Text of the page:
Bivalve aquaculture requires the alteration of natural populations of filter-feeders by artificially increasing their density. A bivalve farm could have negative consequences for the ecosystem if the filtration pressure of stocked biomass surpasses the capacity of the system to replenish the depleted resources. The concept of ecological carrying capacity, understood as the magnitude of aquaculture activity in a given area that can be supported without leading to unacceptable changes in the aquatic environment, is commonly used to inform management and regulatory decisions of bivalve aquaculture. In this study, a hydrodynamic model has been coupled to an ecological model that simulates the main dynamics of organic seston to evaluate the effects of bivalve aquaculture on seston supply and assess ecological carrying capacity. The spatially-explicit model allows the identification of areas where organic seston could be reduced beyond precautionary thresholds of ecosystem resilience. The model has been applied to three coastal embayments in Nova Scotia (Canada) that differ in water circulation and inlet/coastal complexity. The outcomes of the model suggest that the current aquaculture operations in Sober Island, Wine Harbour, and Whitehead are within the ecological carrying capacity of the ecosystem for bivalve aquaculture. The simulation of additional hypothetical stocking scenarios had demonstrated the relevance of local water circulation to the ecological carrying capacity of the system, and consequently for aquaculture operations. Accordingly, the placement of leases in areas with optimal circulation should be considered for planning purposes. The capability of the model to explore hypothetical scenarios could be used as a tool to guide management decisions in regard to site selection for new aquaculture sites.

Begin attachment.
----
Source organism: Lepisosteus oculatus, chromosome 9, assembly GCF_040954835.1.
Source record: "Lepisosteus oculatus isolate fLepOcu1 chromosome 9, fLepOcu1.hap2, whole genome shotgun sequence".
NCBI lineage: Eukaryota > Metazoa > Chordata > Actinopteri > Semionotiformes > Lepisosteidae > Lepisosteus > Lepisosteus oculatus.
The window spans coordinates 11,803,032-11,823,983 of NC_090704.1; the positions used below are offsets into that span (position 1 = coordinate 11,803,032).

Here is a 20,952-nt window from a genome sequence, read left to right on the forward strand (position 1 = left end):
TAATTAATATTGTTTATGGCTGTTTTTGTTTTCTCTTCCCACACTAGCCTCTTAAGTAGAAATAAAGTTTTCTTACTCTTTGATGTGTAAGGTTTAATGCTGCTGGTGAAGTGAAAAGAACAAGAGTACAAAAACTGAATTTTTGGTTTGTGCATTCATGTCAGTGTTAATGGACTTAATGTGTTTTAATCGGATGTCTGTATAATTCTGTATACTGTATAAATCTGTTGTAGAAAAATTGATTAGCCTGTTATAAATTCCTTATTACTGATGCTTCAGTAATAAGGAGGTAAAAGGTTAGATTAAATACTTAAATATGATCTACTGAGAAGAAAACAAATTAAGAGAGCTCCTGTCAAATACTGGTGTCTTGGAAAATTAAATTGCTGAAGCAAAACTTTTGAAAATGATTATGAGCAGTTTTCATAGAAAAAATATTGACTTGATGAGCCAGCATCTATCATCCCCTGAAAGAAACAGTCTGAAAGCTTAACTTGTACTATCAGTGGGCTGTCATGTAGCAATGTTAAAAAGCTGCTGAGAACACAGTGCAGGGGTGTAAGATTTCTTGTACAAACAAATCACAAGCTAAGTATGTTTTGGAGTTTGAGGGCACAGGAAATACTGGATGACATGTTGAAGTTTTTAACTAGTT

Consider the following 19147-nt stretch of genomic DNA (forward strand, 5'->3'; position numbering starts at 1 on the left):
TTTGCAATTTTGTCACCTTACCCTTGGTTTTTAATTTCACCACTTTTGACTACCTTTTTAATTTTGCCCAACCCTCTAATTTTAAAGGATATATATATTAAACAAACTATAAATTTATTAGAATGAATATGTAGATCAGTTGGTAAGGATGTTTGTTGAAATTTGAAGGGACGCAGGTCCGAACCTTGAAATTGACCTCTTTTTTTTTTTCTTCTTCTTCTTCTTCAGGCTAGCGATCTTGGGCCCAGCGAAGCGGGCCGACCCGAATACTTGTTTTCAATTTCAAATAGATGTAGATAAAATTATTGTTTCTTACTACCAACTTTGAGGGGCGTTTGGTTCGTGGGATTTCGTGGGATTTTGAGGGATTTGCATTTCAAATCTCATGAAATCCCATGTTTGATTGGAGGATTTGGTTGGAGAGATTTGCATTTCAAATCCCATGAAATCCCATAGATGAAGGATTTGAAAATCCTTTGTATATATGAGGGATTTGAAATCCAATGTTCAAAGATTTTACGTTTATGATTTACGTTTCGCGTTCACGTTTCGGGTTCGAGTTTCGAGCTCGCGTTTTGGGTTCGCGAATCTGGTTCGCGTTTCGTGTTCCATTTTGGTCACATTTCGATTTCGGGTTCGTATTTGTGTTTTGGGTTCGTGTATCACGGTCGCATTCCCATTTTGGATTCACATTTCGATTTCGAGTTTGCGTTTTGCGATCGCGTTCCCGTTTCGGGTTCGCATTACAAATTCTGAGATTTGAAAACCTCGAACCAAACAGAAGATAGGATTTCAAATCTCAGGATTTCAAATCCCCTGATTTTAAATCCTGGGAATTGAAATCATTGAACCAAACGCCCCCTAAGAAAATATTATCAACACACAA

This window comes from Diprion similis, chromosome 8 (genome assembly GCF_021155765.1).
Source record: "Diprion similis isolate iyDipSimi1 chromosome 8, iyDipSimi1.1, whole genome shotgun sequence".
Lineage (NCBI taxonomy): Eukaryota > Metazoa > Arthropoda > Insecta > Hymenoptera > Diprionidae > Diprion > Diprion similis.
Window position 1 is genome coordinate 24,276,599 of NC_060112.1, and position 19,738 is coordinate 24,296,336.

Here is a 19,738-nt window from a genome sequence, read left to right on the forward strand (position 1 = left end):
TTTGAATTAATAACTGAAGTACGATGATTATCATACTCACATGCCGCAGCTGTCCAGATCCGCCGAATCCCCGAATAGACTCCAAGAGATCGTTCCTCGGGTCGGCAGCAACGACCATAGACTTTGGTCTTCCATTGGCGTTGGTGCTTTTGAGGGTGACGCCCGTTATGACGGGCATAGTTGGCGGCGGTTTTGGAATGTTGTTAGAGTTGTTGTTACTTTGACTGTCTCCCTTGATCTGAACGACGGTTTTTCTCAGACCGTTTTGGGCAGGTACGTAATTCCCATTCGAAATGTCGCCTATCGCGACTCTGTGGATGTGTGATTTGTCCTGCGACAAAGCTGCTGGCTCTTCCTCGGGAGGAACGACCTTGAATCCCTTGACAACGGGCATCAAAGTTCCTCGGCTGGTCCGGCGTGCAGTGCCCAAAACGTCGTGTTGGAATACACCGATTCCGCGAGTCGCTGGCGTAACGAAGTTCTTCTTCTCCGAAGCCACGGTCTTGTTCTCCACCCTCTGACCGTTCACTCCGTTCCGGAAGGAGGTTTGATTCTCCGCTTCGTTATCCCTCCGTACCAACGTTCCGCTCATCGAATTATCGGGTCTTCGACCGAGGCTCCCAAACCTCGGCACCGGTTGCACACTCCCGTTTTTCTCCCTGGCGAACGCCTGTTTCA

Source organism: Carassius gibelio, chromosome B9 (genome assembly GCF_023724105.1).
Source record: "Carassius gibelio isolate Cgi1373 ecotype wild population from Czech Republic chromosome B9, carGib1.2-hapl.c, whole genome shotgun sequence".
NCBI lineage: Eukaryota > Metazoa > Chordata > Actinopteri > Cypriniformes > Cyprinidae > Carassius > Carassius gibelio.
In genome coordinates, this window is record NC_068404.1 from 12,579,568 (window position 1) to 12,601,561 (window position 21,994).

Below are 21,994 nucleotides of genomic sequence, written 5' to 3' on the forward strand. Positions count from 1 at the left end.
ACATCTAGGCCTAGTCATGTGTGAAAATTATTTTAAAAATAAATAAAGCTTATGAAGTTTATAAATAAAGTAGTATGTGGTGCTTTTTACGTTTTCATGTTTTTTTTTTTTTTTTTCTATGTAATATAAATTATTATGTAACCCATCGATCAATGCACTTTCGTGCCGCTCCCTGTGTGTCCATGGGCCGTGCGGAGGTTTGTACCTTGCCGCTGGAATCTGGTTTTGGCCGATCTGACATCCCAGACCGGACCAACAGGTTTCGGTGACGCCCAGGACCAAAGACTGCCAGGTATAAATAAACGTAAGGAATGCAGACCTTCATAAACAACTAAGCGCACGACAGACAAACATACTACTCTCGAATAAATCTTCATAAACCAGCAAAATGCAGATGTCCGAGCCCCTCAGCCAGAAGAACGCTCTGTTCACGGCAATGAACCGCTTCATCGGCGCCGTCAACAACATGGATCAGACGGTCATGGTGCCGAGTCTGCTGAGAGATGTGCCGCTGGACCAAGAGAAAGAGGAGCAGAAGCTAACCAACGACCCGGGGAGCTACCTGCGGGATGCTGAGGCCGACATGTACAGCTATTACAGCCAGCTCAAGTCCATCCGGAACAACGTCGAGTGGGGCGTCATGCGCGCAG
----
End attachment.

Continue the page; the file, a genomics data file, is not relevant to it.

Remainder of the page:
- Ecological carrying capacity
ASJC Scopus subject areas
- Renewable Energy, Sustainability and the Environment
- Environmental Science(all)
- Strategy and Management
- Industrial and Manufacturing Engineering